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Lughnasa musings - August 1st, 2019

Happy high summer! Here in the northern hemisphere we have already begun to turn from the longest light of the summer solstice back to earlier evenings and cooler nights. The meadows are ripening into the gold of dried grasses and goldenrod, hemmed with delicate Queen Anne’s lace. I always notice at this turning point in the season, that even the afternoon sun takes on a new golden glow as it dips to the kiss the trees. Lughnasa is a cross quarter holiday that falls exactly between the summer solstice and the fall equinox and is celebrated as a great harvest and feast day. These seasonal celebrations also act as place holders; they are a time to be still, to reflect on where we have come from and where we are going, and what feeds us and what needs to be fed.

"Motherwort mothers the mother"

This Lughnasa is a particularly tender and important one for me as it marks my baby’s six month birthday! Needless to say most of my energy has been devoted to learning about mothering and thinking about what it means to become a parent. So it seemed fitting to start out writing about my most important plant ally through this past season: Motherwort.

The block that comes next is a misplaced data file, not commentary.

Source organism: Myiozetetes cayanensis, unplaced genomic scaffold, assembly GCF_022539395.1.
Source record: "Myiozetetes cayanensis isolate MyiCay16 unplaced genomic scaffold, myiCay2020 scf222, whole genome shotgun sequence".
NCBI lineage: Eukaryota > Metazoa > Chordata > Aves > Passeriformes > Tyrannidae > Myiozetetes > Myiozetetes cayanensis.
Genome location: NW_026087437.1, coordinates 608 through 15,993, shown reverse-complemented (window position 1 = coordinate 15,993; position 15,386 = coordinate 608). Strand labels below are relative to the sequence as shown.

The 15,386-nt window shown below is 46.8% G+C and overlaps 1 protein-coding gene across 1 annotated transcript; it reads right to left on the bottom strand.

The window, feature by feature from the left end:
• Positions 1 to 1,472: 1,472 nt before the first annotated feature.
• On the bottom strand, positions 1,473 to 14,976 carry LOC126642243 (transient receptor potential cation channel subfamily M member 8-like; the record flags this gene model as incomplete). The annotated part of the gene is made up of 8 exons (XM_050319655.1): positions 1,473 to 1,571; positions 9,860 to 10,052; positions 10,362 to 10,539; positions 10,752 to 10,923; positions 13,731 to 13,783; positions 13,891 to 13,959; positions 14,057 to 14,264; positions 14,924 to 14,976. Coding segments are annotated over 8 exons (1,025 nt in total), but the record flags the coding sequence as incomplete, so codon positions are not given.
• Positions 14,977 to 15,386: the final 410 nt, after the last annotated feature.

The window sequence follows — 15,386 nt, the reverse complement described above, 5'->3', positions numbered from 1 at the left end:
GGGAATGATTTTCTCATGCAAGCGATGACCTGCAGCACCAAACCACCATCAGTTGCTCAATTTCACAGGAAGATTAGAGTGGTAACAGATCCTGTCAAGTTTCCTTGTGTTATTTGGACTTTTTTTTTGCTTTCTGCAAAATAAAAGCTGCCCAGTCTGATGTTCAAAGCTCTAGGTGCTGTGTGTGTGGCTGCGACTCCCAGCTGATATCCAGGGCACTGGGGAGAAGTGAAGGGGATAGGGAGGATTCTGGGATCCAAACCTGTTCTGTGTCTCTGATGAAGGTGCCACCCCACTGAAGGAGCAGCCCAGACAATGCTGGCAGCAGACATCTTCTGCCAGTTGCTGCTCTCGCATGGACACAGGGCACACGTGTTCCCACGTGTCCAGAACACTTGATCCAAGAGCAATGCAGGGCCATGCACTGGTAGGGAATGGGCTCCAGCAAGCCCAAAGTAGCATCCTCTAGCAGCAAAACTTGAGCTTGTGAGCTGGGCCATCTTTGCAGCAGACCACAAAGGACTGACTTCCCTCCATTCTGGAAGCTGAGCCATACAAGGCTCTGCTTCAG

Motherwort Leonurus cardiaca is a beautiful tall bushy herb in the mint family. It has the signature square stem like other mints, and fuzzy looking sharp pink flowers in the leaf axils. The leaves are opposite, toothed and lobed.

Motherwort is native to central Europe and Scandinavia. It was introduced to North America and has become established in many areas in the wild. It is easy to grow and likes full sun and good soil. Just be warned that like other mints, it has a tendency to spread itself. Motherwort can be harvested in the summer months just as it is coming into bloom and while in full bloom. The whole top parts of the plant are used. I prefer it as a tincture, as the tea can be quite bitter.